Progress and Problems: Sexism within the Italian Culture

By: Julia Cripps

March 16, 2015

“What’s the Italian national sport?” the chief inspector of Florence quizzed us during our January orientation at the Villa Le Balze. “Soccer?” No. “Rugby?” No. “Cricket?!” No. “It’s women!” he laughed. While his intent was comical, there is certainly truth behind the quip; the men in Florence have lived up to their “Italian Stallion” reputation. Any venture outside of the villa would not be complete without at least a handful of “Hey, bella, why don’t you come back with us?” propositions, a few car honks, and dozens of staring, hungry eyes.

Catcalling occurs across the world, but for the Italians, it is very much associated with their cultural identity. As my professors here have explained, Italy has a very aesthetic culture. Italians would never dream of leaving the house without looking appropriately “put together” and, of course, their fashion industry is world-renowned. Moreover, they have an expressive culture; the Italian language is spoken as much with hand gestures as with words, and when Italians ask how you are doing, they actually expect a reply of more than two words. I am speaking in generalizations, of course, but such features do create a more flirtatious, receptive culture. In this way, the majority of male attention is simply harmless flirtation. As such, I feel more comfortable walking around Florence at night than I ever would in London or Washington, DC.

On the other hand, the catcalling is the superficial aspect of a darker side of Italian culture that can become harmful to women. My government professor, Debora Spini, has explained how there is a deep-seated power imbalance at large, where “men can judge women for their attractiveness.” This allowance is threatening to women, and it is rampant in Italy. Silvio Berlusconi, the on-and-off prime minister of Italy from 1994 to 2011, set a precedent during his time in office, where he hosted notorious “bunga bunga” parties at the Palazzo Chigi and hired sex workers, a number of whom were underage. In April 2009, Berlusconi was photographed at the eighteenth birthday party of aspiring model Noemi Letizia. Soon after, his wife Veronica announced that she wanted a divorce, saying she could "no longer stay with a man who frequents minors” (Reuters). Berlusconi’s corruption went so far as to help establish political careers for some of his mistresses. Nicole Minetti, Berlusconi’s former dental hygienist and current showgirl, sat on the Lombardy regional council from 2010 to 2012; Mara Cafagna, a former nude model and showgirl, served in Berlusconi’s cabinet as minister for equal opportunities from 2008 to 2011. His current girlfriend, Francesca Pascale, was a councilor for the Municipality of Naples. Berlusconi’s antics make for amusing reading, but their implications are bleak. Italian politics was prioritizing the appearances of women over intelligence and capabilities.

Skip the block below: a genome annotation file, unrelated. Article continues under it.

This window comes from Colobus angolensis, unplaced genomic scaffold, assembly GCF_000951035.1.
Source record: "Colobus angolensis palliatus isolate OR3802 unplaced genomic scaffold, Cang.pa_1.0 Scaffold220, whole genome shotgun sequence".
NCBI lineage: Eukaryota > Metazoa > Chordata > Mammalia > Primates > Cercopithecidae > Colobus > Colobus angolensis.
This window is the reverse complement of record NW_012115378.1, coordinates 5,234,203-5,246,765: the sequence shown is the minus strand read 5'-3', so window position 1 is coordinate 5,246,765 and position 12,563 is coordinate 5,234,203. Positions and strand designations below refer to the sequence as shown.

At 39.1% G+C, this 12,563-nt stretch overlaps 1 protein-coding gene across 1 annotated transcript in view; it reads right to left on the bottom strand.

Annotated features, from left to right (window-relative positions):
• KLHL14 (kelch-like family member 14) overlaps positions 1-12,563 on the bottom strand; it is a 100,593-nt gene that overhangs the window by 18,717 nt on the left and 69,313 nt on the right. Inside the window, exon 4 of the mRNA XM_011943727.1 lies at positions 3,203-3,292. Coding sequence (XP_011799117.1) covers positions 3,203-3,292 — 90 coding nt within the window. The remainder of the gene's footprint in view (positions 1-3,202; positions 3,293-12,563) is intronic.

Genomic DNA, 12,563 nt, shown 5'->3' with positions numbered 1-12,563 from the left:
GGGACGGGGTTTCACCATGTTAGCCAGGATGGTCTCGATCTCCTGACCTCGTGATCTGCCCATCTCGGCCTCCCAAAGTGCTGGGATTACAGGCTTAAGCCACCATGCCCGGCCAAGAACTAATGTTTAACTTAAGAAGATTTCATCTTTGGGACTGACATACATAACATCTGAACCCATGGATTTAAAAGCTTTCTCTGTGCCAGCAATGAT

However, this sexist environment has changed in the last decade and continues to change. In 2011, protests sprang up across Italy against Berlusconi with banners declaring, “If not now, when?,” “Berlusconi resign now,” and “No prostitutes, no Madonnas, just women” (Telegraph). Berlusconi was eventually convicted of charges in 2013 for underage sex with prostitutes (but he was acquitted on March 11, 2015). Although for some citizens change has been long overdue, there has been progress against institutionalized sexism. “It is now known that women have other purposes than to be attractive to men,” Professor Spini said to me. Now sexual harassment is recognized as more than just “a bad joke” by society.

Change is happening, but there is still drastic progress to be made. Sexual, domestic, and gender-based violence is the most prevalent problem. Despite recent anti-femicide laws, it is estimated that one in three women experience domestic abuse in Italy, and over 90 percent of domestic violence cases go unreported (STCPMs, Forbes). While the laws may be changing, the power imbalance between genders remains ingrained in traditional society. Indeed, until 1981, the criminal code provided for mitigating circumstances for honor killings in such cases where “he who causes the death of a spouse, daughter, or sister upon discovering her in illegitimate carnal relations and in the heat of passion caused by the offence to his honor or that of his family”(Guida al Diritto). Italy has a history of treating women as sexual objects, and this cultural trait has a long-reaching grasp on contemporary Italian society. Some of this manifests in the harmless male attention that I witness on the street, but it is the underlying side effects of institutional sexism and serious violence that remain harder to eradicate.

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Progress and Problems: Sexism within the Italian Culture